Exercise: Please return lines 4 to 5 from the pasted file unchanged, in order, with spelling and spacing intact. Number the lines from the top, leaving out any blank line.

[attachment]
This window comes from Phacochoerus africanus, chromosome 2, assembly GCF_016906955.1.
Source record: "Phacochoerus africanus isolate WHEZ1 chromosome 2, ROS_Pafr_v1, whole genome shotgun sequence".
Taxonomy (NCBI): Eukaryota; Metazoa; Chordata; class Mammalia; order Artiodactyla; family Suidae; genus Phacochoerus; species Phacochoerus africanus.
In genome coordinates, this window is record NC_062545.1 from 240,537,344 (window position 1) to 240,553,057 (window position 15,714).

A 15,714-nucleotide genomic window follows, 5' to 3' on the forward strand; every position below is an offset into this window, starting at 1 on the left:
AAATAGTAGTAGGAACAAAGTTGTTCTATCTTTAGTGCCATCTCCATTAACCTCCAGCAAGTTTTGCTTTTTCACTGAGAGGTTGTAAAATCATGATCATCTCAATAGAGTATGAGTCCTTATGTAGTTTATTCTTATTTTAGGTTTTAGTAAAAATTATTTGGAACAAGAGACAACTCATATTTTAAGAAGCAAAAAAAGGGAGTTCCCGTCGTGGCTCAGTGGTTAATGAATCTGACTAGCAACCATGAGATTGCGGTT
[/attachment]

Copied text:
In genome coordinates, this window is record NC_062545.1 from 240,537,344 (window position 1) to 240,553,057 (window position 15,714).

A 15,714-nucleotide genomic window follows, 5' to 3' on the forward strand; every position below is an offset into this window, starting at 1 on the left: